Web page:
In the case of Snoqualmie, Washington’s new Mount Si High School, which opened in 2019, water, not fire, was the chief concern. The residents of this small city, about 30 miles east of Seattle, have been living with seasonal flooding for generations. So when it came time to replace its aging and too-small high school on the same flood-prone river-valley site, its designers, NAC Architecture, elevated the 350,000-square-foot building above about half of the suburban school’s 700 parking spaces.

Mount Si High School.

Elevating the Mount Si High School in Washington State over a garage (1) protects it from floods (rendering, 2). Photo © Benjamin Benschneider (1)

Mount Si High School.

Stacking the school over parking establishes what Matt Rumbaugh, NAC principal, refers to as a “new ground plane”—one that is 5 feet above the 100-year-flood level and 2 feet above what code requires. On top of this plinth, the 2,300-student school—one of the largest high schools in the state—has been organized as small learning academies in seven interconnected three-story buildings. Social and informal learning spaces, both indoors and out, are woven among them to create human-scaled environments.

Mount Si High School.

Mount Si High School.
Mount Si High School.

Outdoor (3) and indoor (4) social spaces are interspersed throughout the 350,000-square foot Mount Si High School, creating human-scaled environments. Photos © Benjamin Benschneider (3 & 4)

The obvious advantage of this configuration is improved flood resilience. But there are others as well. By placing the building on top of parking, more of the 32-acre site is left available for uses such as sports and recreation. Another benefit, notes Boris Srdar, NAC design principal, is that, by lifting the school up one story, the views of the nearby mountains are “amplified and made more powerful.”

Floods and wildfires present obvious dangers. A more insidious hazard is extreme heat, no less disruptive or potentially deadly. Cities are especially vulnerable, due to the concentration of impervious materials and surfaces that absorb and retain heat. Paris has a particular problem: despite its capacious tree-lined boulevards, it has only 62 square feet of green space per person, well below the World Health Organization’s recommendation of 97. Western Europe’s scorching temperatures in July and August 2003 killed more than 1,000 Parisians. A heatwave in early summer 2017 prompted a three-day closure of the city’s schools. And prolonged periods of sweltering temperatures are expected to become more common: according to Météo-France, the country’s meteorological service, by the end of the century, Paris will experience heatwaves 10 to 25 days a year, compared to one day on average currently.

One effort that aims to provide some relief is the OASIS Schools initiative. Supported by Urban Innovative Actions (UIA), a program of the European Union, and begun in 2017, OASIS has transformed 10 of Paris’s typical schoolyards from areas that are almost entirely paved and nearly devoid of anything that grows, into green open spaces. The pilot is part of an ongoing and larger undertaking, with the goal of revamping all of the city’s 760 schoolyards by 2040 to create “cool islands,” says Raphaëlle Thiollier, OASIS schoolyards project manager for the city’s department of education.

Parisian Schoolyard.

Encouraging adventurous and imaginative play is one of the goals of the Parisian schoolyards revamped as part of the OASIS program, including the schoolyards at the Ecole Élementaire Keller (5) and the Écoles Maternelle et Élémentaire Maryse Hilsz (6). Photos © Théo Ménivard/Caue de Paris

Parisian Schoolyard.

In addition to climate adaptation, OASIS has other objectives, including teaching children about the environment, explains Maria Sitzoglou, an architect who oversaw the pilot for UIA. The project should also help create social cohesion through a “co-design” process in which architects from the public service association, Conseil d’Architecture d’Urbanisme et de l’Environnement, collaborated with students and faculty. The finished schoolyards themselves should also help establish a sense of community within the surrounding neighborhood, since the spaces are open to nearby residents when school is not in session. Greening all of Paris’s schoolyards would put every city resident within 700 feet of a small park.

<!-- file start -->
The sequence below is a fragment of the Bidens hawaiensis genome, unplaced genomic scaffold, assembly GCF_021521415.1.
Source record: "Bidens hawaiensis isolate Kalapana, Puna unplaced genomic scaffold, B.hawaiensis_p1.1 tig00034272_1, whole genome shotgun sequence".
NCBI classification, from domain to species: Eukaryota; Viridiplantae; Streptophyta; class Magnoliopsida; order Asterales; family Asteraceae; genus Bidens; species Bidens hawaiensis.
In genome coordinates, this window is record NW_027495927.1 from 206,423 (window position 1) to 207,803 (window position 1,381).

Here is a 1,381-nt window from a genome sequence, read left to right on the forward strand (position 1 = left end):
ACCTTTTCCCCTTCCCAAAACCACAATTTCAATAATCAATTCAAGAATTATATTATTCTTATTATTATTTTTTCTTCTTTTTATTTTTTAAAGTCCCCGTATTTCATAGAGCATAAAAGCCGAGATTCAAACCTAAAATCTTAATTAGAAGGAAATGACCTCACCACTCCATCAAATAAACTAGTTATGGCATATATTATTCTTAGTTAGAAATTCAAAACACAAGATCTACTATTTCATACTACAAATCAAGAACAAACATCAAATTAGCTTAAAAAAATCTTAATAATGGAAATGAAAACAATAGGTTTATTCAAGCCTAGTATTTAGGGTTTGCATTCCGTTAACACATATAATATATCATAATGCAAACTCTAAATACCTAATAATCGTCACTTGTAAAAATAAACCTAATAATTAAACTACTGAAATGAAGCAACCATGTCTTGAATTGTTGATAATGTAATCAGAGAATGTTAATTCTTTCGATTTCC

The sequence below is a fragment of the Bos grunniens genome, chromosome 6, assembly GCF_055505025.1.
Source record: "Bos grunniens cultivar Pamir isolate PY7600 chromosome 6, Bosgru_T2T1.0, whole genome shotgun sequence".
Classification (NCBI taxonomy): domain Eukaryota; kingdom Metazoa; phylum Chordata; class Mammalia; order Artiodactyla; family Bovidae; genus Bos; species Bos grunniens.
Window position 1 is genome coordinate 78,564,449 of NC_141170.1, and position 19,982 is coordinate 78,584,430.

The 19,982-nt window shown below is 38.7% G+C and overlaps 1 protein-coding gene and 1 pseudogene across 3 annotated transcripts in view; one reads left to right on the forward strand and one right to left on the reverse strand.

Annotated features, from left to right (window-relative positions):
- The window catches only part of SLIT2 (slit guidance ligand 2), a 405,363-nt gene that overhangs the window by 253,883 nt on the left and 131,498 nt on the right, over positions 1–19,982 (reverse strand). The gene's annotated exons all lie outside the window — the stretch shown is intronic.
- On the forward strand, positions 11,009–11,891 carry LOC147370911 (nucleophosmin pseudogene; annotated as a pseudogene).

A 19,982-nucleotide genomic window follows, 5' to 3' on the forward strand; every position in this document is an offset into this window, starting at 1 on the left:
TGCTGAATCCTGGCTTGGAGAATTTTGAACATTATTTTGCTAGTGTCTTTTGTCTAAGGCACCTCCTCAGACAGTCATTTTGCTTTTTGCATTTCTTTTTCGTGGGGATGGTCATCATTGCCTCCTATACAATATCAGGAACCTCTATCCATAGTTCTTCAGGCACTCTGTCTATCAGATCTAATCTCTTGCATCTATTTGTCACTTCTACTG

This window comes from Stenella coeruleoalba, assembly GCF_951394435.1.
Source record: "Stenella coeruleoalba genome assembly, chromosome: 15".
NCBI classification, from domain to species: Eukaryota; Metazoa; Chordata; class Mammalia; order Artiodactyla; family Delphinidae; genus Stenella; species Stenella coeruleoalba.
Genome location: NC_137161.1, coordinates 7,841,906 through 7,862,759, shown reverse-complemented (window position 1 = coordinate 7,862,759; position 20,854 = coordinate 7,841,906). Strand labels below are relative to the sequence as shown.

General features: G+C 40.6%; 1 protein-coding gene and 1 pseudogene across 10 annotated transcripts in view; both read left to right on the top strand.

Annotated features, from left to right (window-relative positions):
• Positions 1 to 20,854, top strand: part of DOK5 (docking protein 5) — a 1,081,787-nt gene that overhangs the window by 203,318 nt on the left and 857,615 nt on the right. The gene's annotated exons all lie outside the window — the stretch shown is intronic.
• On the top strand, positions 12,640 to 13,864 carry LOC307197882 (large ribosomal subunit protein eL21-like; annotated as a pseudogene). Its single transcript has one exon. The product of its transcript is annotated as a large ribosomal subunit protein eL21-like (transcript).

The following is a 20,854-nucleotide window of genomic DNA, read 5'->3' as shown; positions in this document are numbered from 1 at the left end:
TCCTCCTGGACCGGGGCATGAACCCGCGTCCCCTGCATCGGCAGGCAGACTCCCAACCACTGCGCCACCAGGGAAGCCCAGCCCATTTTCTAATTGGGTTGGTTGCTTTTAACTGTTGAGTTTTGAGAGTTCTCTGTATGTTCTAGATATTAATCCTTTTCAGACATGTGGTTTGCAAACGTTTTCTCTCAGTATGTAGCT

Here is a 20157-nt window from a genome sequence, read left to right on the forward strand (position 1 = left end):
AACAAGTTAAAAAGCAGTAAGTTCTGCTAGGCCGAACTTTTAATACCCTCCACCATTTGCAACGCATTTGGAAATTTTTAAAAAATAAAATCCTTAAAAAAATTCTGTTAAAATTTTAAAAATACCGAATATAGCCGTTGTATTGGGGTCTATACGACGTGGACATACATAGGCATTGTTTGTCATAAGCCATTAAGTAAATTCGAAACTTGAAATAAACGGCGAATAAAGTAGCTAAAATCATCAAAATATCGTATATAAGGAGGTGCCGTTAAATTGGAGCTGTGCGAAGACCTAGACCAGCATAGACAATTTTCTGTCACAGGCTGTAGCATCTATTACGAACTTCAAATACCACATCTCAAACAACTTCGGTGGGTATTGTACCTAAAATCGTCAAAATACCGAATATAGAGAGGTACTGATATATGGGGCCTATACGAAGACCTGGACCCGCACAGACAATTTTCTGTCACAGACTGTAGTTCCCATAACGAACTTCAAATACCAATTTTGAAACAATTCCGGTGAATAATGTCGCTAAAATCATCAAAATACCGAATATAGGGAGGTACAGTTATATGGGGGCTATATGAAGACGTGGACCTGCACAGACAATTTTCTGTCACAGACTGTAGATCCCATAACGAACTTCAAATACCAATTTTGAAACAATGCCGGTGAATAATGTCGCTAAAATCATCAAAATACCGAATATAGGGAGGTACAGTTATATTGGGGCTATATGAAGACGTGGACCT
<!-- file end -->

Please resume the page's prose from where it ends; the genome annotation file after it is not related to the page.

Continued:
The 350-student Écoles Maternelle et Élémentaire Maryse Hilsz—a kindergarten and elementary school sharing the same site in the 20th arrondissement, at the eastern edge of Paris—is representative of the OASIS projects. The schools’ separate but adjacent recreation areas have been transformed from 30,000 square feet of pancake-flat asphalt, with just a few scattered trees, to surfaces of crushed stone, sand, pervious pavers, soil, and plants (materials selected, in part, to help manage stormwater).

Écoles Maternelle et Élémentaire Maryse Hilsz.

Before its OAIS transformation, the schoolyard at the Écoles Maternelle et Élémentaire Maryse Hilsz consisted primarily of pancake-flat asphalt with just a few scattered trees. Photo © CAUE de Paris

Completed in March, the new landscape at Maryse Hilsz includes mounds and hills that children can scamper over, a small amphitheater where they can gather, wickerwork huts for hide-and-seek, and a vegetable garden where they can grow their own food. In place of the fence that previously divided the younger students from the older ones, a stream fed with rainwater collected from the roof creates an implied boundary.

Academic partners of OASIS are currently evaluating Maryse Hilsz and the other completed schoolyard projects for both their social and climatological aspects, using such tools as sensors, observation, and interviews, with the first results expected later this year, says Thiollier. But whatever the data indicate, it is clear that the program has brought nature to places where previously there was next to none. Despite their very different settings, the approach is not dissimilar to that at OVS and Mount Si—to bring students into closer touch with nature, thereby enriching the learning environment and better preparing them for the climate challenges ahead.


Continuing Education

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To earn one AIA learning unit (LU), including one hour of health, safety, and welfare (HSW) credit, read the article above and watch the videos below.

Then com­plete the quiz. Upon passing the test, you will receive a certificate of completion, and your credit will be automatically reported to the AIA. Additional information regarding credit-reporting and continuing-education requirements can be found at

Learning Objectives

  1. Explain the difference between climate mitigation and climate adaptation.
  2. Discuss changing weather patterns linked to global warming.
  3. Describe construction and landscape strategies for making buildings more resistive to wildfires.
  4. Discuss the social and climate-adaptation goals of greening Parisian schoolyards.

AIA/CES Course #K2201A